Still reading 舟を編む! Part 4 is told from the point of view of a new character and we know that a lot of time has passed since the end of part 3. I don’t really like when many years are skipped in a novel, I like to feel close to the characters, feeling that I know them. If they spend 10 years or more of their life between two chapters, I feel a little… not happy. But given that part 4 opens with a new character who meets Majime and the others for the first time, the transition is relatively smooth. We don’t know what happened during all these years, but neither does the new character. Also, I feel somewhat less ashamed to have left this book unread for so long, as a lot of time has passed in the novel as well 🤭
Kishibe Midori has been working for Genbu publishers for 3 years when she is transferred to the dictionary department. She used to work in the publication of a women magazine.
Miyamoto Shinichirou works in a paper manufacturing company. His company will supply the paper of the 「大渡海」. He works in the sales department.
p. 195 ガレ
The word ガレ comes from the English word galley proof. A galley proof “the preliminary versions of publications meant for review by authors, editors, and proofreaders, often with extra-wide margins.” (Wikipedia).
What I find funny is that this word is written in kanji: 校正刷り・こうせいずり, a word that also means “a printer’s proof”. In the book, the word 校正刷り is written with the furigana ガレ written in katakana. When Japanese read this word, do they pronounce it こうせいずり or ガレ? 🤨
p. 196 正字・せいじ vs 俗字・ぞくじ
Kishibe Midori asks Majime what is the meaning of 正字. His answer is:
What is called “こうきじてん” in Japanese, is the Chinese Kangxi dictionary. I remember having come across it when I was studying Chinese but I didn’t know it was used as a reference for right kanji in Japan.
Anyway, Majime gives the example of そろう, whose correct writing is 揃う but is often written slightly differently. Hum, the Google input method does not propose the casual form of this kanji… let just say that the right part of the kanji is usually written 前. As you can see, there is a slight difference.
What interests me here, is that thanks to Majime’s explanation, I have finally understood why 嘘 is written 噓 in the title of the book 「噓をもう一つだけ」by Higashino Keigo. I guess that 嘘 is the informal kanji or 俗字, and 噓 the correct kanji or 正字 that is used by publishers.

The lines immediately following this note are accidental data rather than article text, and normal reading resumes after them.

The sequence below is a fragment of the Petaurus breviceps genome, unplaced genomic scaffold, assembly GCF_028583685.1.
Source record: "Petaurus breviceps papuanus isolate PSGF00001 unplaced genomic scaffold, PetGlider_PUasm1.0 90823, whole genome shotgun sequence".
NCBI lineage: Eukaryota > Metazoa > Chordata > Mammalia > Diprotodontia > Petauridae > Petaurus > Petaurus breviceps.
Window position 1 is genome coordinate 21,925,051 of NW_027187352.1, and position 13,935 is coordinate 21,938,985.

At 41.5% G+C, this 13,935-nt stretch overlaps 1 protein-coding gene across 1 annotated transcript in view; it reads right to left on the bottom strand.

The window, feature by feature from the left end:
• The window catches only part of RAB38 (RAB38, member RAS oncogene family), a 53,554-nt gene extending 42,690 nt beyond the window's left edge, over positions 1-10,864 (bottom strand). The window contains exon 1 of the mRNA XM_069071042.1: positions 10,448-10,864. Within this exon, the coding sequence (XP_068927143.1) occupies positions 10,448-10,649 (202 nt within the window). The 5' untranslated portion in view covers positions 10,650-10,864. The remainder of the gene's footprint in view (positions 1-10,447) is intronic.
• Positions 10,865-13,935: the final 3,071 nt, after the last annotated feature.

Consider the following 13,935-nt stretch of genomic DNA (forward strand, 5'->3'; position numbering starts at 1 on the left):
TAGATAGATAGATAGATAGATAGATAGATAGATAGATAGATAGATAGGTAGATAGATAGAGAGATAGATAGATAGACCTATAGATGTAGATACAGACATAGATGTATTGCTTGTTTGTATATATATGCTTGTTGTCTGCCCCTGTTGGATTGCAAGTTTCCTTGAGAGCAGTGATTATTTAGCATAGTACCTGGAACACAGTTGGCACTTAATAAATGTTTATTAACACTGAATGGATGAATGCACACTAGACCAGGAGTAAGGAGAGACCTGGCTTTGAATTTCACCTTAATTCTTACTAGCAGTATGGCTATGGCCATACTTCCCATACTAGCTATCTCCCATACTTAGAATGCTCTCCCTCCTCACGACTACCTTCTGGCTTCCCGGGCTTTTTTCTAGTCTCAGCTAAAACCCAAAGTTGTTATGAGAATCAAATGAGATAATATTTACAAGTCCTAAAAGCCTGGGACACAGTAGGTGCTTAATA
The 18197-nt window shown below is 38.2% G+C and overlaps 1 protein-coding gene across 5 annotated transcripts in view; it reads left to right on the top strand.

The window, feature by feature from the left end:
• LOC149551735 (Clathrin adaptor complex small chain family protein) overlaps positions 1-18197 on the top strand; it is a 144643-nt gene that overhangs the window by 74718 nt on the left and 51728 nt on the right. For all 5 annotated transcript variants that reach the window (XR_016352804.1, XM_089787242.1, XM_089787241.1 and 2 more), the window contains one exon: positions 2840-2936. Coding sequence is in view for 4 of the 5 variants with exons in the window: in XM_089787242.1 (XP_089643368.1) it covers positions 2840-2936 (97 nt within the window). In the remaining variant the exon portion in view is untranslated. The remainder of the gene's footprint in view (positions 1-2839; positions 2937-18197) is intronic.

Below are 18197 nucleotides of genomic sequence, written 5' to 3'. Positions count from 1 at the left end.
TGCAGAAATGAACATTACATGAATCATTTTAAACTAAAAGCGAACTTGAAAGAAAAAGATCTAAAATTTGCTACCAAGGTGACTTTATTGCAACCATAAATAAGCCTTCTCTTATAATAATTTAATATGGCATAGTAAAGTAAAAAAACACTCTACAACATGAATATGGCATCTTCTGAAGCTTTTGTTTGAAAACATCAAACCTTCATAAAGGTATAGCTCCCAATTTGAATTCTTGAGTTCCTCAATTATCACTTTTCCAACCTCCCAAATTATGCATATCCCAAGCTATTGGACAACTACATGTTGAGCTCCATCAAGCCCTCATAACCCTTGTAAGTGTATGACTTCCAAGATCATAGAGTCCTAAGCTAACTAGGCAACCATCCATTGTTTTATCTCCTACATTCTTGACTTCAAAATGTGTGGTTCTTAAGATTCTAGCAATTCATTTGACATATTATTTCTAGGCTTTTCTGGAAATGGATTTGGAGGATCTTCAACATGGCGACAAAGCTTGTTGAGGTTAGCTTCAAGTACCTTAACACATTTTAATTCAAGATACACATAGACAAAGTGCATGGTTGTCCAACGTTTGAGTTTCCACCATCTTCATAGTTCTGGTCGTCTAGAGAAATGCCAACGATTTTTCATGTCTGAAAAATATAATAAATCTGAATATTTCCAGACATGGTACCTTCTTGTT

As Majime says, 俗字 are not 誤字, they are just informal or popular variant of a kanji.
À propos correct kanji, the software I used to make the drawing of this post wouldn’t let me write 編む. Even if I do choose the kanji 編 on the google input system, it appears with another form of the key, as you can see… It may be a font problem…
p. 212 めれん
The day after her welcome party, Kishibe hears Majime say to her: “昨夜ずいぶんめれんに見えました”. Kishibe does not know the word めれん and Majime tells her to look up the word in a dictionary.
I couldn’t find the word めれん in the 新和英大辞典 so it really must be an uncommon word! However, I found it in both the Japanese-Japanese dictionaries that I use:
I wonder how it sounds to a Japanese to hear this word used in a casual conversation.
p.216 Akutagawa’s toothache??
There is a very strange comparison p. 216. Majime is reflecting on the paper quality that Miyamoto brought to him. When he says that Miyamoto’s paper lacks a sliminess, he has an expression compared to:
A little after:
I spent some time searching on the Web, but I could not find any explanation for this expression. Is it a well-known episode of Akutagawa’s life or is it hinting at a famous scene in one of Akutagawa’s work? Maybe it refers to something that every Japanese know?
Anyway, if anyone knows what episode of Akutagawa’s life or work has motivated this comparison, I would be glad to hear about it in the comments!
Majime is wondering whether the kappa figuring in the illustration for the word entry 河童・かっぱ should be carrying a とっくり or not. A とっくり（徳利）is a sake bottle.
銚子・ちょうし, a word mentioned by Kishibe, can also mean “a sake bottle”.
There is nothing particularly difficult in this passage, but I wanted to quote the 日本国語大辞典 here. To see whether a kappa is usually pictured with or without a sake bottle, Kishibe looks up the word and its illustration in the 日本国語大辞典. Of course, I did the same, and can confirm that the kappa is not holding any sake bottle:
Even though this chapter was focused on Kishibe, I had the impression that the 大渡海, that slowly comes to life, was the real protagonist of these pages (but maybe this is true for the whole novel?). I learnt a lot about the making of the dictionary and I found it both very interesting and difficult to read for a Japanese learner. But as always in this novel, funny outbreaks and emotion waves keep the reader involved in the adventure.